Protecting Copyright Often Seems To Fly In The Face Of Good Business

from the bingo dept

Dave Title recently had a post on his My Media Musings blog, where he talks about a student “lip dub” music video, which he notes almost certainly violates copyright law, but that it would be really dumb for the copyright holder (in this case, whoever holds the copyright on music by the Black-Eyed Peas) to enforce. Then Title busts out a line that should be repeated often:

Protecting a copyright often seems to fly in the face of good business.

Bingo. This is an argument we’ve been making for over a decade. There are many in both business and law who seem to assume that because you can enforce a right, it means that it always makes business sense to enforce that right. And yet, as we see over and over and over again, it’s quite often not the case at all. In an awful lot of cases, very strong arguments can be made that the reverse is true and that protecting your copyright actually does a lot more damage than good.

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Comments on “Protecting Copyright Often Seems To Fly In The Face Of Good Business”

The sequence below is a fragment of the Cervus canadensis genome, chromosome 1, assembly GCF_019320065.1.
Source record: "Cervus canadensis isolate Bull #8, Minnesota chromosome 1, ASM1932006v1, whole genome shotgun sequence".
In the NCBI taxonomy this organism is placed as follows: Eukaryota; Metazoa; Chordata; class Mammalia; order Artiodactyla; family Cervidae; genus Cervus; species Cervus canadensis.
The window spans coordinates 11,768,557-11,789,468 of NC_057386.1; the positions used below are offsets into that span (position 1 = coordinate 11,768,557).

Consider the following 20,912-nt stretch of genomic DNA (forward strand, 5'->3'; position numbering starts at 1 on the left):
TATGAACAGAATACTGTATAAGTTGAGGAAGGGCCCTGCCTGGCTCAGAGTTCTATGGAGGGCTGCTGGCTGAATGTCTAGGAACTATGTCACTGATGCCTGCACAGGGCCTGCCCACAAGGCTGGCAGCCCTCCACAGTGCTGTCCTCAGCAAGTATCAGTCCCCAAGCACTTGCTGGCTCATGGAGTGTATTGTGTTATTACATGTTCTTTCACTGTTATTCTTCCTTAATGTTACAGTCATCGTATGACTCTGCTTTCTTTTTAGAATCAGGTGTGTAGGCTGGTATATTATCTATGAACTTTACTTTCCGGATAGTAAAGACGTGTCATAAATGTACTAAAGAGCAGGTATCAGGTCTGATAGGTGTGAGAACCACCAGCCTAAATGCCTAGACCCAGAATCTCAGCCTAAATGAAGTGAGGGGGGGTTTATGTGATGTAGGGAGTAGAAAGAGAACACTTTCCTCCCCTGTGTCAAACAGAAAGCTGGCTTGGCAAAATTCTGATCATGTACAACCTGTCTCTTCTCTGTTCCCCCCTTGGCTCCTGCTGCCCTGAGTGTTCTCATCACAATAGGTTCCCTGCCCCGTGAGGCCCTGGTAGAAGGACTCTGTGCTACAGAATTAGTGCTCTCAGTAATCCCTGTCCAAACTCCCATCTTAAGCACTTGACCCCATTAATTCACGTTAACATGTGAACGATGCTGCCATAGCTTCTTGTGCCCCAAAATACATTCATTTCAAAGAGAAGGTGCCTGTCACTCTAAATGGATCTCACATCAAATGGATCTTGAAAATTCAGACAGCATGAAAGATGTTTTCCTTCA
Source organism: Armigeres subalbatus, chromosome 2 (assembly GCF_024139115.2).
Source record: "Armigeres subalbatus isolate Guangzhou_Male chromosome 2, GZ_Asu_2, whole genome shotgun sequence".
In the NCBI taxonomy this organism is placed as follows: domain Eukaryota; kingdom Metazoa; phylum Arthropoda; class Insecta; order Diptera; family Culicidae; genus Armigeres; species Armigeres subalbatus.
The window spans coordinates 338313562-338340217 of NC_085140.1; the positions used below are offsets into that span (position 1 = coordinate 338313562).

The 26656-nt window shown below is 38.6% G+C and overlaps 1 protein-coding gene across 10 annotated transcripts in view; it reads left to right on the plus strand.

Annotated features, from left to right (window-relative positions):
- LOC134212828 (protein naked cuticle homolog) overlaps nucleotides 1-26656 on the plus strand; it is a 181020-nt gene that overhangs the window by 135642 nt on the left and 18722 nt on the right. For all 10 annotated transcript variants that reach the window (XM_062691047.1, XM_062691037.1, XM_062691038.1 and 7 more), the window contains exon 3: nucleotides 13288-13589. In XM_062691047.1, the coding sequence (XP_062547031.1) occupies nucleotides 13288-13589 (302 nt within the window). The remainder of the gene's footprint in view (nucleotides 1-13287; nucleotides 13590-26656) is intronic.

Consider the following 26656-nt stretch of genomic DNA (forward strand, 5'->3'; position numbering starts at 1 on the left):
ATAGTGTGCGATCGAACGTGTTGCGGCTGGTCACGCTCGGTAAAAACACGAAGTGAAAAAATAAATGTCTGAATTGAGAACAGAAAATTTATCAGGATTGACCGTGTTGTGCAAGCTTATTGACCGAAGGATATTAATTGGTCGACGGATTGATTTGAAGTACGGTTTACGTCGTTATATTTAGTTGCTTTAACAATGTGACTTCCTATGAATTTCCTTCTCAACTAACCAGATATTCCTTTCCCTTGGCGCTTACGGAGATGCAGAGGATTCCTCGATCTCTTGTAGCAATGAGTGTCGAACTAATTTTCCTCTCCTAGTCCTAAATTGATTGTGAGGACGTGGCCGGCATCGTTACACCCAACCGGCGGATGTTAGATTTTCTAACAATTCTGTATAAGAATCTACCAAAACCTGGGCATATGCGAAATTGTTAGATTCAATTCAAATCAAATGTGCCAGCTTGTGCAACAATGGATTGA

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David Canton (user link) says:

protecting copyright vs good business

That is absolutely correct. There are many legal issues where I view our jobs as lawyers is to put clients in the best legal position they can be in – which then gives them the most options from a business perspective.

Another example is having e-commerce sites set up so if there is an error (such as monitor mistakenly advertised for $1.99 instead of $199.) the vendor can refuse to sell it for that price to those who have ordered and paid. At least that gives the vendor the option to decide from a business perspective whether it wants to refuse the sales – or allow the sales as a gesture of good will and promotion.

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